Conti’s BazarLoader Replaced with Bumblebee Malware
Similar in Techniques with BazarLoader and IcedID, Bumblebee Is Distributed in Phishing Campaigns.
Bumblebee, a freshly uncovered malware loader, is most probably the Conti syndicate’s latest creation, aimed to replace the BazarLoader backdoor leveraged for ransomware payloads delivery purposes.
According to researchers, the appearance of Bumblebee in phishing attempts in March coincided with a decrease in the use of BazarLoader for distributing file-encrypting malware.
The TrickBot botnet developers created BazarLoader to gain access to victim networks for ransomware assaults. Apparently, TrickBot is working for Conti at the present moment.
According to BleepingComputer, Google’s Threat Analysis Group said in a March report on a threat actor known as ‘Exotic Lily’ that gave early access for Conti and Diavol ransomware operations that the attacker started dropping Bumblebee instead of the normal BazarLoader malware to deploy Cobalt Strike.
How Bumblebee Works
The deployment mechanisms for Bumblebee are the same as for BazarLoader and IcedID, both of which have been detected in the past delivering Conti ransomware, according to Eli Salem, lead threat hunter, and malware reverse engineer at Cybereason.
Proofpoint claims to have discovered various email campaigns spreading Bumblebee within ISO attachments containing shortcut and DLL files, according to a study recently released.
A DocuSign document lure was used in one effort, which lead to a ZIP archive containing a malicious ISO container stored on Microsoft’s OneDrive cloud storage service.
According to Proofpoint, the malicious email also included an HTML file that seemed to be an email to an invoice that allegedly had not been paid.
Below you can see what that email looked like:
The redirect service utilized in the HTML file relied on the Prometheus TDS (traffic distribution service), which filters downloads based on the victim’s timezone and cookies. The malicious ISO hosted on OneDrive was likewise the eventual destination.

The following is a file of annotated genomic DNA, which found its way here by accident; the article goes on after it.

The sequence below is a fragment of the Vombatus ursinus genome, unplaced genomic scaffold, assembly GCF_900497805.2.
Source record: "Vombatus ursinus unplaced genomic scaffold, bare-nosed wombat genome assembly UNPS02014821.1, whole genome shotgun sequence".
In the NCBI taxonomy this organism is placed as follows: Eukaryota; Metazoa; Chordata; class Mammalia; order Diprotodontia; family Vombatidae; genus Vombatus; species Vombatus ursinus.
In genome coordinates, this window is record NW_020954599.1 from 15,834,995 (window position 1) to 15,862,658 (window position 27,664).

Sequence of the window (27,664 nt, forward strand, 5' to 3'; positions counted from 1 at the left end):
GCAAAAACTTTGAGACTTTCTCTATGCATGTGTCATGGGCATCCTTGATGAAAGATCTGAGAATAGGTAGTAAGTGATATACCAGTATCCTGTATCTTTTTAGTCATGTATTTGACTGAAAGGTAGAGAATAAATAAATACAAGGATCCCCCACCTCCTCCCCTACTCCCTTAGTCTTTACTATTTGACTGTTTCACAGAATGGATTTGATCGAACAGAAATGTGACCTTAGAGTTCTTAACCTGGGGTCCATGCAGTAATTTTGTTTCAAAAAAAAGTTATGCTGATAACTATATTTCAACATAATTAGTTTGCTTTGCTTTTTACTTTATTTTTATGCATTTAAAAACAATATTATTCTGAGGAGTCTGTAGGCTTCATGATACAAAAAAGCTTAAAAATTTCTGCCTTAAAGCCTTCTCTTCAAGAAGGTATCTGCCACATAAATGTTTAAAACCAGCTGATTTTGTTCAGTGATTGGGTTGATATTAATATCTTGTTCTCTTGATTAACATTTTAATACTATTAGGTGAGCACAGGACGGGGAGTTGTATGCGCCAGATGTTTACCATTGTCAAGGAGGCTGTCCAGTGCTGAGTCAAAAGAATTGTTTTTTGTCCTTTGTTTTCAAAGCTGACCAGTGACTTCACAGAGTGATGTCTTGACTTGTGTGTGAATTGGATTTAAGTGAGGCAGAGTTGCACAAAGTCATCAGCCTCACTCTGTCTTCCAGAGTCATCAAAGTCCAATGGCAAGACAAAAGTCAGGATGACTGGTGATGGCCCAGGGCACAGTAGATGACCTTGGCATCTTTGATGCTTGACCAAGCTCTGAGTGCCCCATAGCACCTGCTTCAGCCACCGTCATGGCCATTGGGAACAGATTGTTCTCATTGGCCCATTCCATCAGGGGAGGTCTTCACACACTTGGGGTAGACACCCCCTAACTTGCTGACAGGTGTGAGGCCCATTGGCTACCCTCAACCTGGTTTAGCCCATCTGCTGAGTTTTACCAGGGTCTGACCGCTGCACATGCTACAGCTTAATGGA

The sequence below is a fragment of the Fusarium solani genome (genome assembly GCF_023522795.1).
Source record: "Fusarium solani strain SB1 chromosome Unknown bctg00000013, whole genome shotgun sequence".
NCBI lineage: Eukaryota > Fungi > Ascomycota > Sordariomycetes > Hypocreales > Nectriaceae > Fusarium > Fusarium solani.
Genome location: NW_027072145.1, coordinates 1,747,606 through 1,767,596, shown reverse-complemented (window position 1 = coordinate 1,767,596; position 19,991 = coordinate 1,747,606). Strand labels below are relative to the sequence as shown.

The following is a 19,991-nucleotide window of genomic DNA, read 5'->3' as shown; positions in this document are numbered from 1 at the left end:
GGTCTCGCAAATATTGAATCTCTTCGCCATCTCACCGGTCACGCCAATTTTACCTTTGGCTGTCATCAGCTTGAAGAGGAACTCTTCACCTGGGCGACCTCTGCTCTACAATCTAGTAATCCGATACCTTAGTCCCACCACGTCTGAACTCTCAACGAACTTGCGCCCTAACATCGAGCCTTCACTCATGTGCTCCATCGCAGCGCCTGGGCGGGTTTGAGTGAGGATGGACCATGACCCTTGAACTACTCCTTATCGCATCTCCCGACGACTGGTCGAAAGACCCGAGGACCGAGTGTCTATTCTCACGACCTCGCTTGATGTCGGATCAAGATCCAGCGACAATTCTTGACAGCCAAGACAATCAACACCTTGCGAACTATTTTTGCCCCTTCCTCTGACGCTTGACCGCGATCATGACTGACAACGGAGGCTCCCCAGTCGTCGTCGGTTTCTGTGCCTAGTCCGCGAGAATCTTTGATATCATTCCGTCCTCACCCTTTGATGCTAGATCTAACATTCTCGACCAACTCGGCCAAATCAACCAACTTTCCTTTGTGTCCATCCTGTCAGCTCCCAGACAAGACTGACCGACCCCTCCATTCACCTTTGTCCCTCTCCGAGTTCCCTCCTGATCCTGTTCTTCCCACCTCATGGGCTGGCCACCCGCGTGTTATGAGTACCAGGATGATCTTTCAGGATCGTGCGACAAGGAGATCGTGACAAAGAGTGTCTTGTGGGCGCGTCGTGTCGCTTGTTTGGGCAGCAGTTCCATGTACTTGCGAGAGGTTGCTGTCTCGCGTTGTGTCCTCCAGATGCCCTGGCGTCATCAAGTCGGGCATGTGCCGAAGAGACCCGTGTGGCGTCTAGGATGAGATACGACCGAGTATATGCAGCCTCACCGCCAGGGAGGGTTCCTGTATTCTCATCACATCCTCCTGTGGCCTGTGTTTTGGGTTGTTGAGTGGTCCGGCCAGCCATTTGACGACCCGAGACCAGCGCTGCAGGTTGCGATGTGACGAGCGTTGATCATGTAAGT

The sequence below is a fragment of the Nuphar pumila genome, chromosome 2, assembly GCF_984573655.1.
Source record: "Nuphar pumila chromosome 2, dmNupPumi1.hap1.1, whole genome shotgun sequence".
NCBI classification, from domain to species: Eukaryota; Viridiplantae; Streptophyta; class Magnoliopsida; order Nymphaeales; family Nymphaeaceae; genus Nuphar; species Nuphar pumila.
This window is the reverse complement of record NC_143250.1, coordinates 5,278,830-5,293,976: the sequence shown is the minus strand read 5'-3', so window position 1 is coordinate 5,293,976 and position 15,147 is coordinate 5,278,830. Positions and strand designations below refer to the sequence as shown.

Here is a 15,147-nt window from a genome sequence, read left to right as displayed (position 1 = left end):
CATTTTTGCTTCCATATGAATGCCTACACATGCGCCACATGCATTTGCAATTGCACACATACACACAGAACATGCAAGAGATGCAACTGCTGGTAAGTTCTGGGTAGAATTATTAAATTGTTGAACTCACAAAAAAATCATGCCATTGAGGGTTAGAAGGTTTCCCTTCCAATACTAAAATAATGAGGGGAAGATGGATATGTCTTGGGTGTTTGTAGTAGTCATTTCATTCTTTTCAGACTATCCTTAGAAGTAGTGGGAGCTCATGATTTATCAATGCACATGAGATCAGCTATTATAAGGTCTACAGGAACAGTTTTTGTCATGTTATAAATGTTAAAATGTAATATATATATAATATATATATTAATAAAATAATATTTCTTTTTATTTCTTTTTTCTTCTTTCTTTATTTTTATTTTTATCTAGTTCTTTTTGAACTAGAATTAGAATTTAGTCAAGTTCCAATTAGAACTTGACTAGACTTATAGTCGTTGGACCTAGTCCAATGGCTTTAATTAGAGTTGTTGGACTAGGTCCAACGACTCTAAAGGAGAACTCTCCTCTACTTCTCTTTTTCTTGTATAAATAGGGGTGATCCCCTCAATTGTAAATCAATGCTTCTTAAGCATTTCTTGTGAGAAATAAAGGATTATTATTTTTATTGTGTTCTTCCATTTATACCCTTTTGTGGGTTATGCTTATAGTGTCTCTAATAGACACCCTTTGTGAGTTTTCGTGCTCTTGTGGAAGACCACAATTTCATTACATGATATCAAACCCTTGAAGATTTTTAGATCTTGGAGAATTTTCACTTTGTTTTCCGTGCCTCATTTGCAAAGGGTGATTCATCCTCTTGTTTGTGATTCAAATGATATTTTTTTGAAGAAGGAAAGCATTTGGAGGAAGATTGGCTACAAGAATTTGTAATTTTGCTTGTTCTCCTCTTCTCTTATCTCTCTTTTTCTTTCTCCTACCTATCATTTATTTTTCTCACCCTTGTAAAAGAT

Proofpoint discovered a campaign in March that distributed Bumblebee via contact forms on a target’s website. The emails claimed that the website featured stolen photos and gave a link to an ISO file that included the malware.
The ISO file contained files named “ATTACHME.LNK” and “Attachments.dat”. If ran, the shortcut file “ATTACHME.LNK” executed “Attachments.dat” with the correct parameters to run the downloader, Bumblebee. (…) Proofpoint researchers attributed this campaign with high confidence to the cybercriminal group TA579. Proofpoint has tracked TA579 since August 2021. This actor frequently delivered BazaLoader and IcedID in past campaigns.
Bumblebee is a “new, highly sophisticated malware loader,” according to researchers, that combines extensive evasion techniques and anti-analysis tricks, including complex anti-virtualization methods.
Bumblebee’s authors copied the full anti-analysis code from the publicly available al-khaser PoC’malware’ application, according to a technical analysis published on Thursday by Eli Salem.
The virus searches for different tools for dynamic and static analysis, and it tries to identify any form of virtualized environment, according to Salem’s code analysis.
Proofpoint discovered that the Bumblebee loader includes the following commands:
- Shi: this represents a shellcode injection;
- Dij: this is about a DLL injection in other processes’ memory;
- Dex: pointing out to a download executable;
- Sdl: referring to unstalling loader;
- Ins: Visual Basic Script is enabled to persist for Bumblebee loading purposes.
Bumblebee was investigated by malware experts at Proofpoint and Cybereason, who found code, distribution mechanisms, and dropped payloads that were comparable to the TrickBot malware.
It seems that Bumblebee employs the same evasion strategy for RapportGP.DLL that TrickBot does for its web-inject module.
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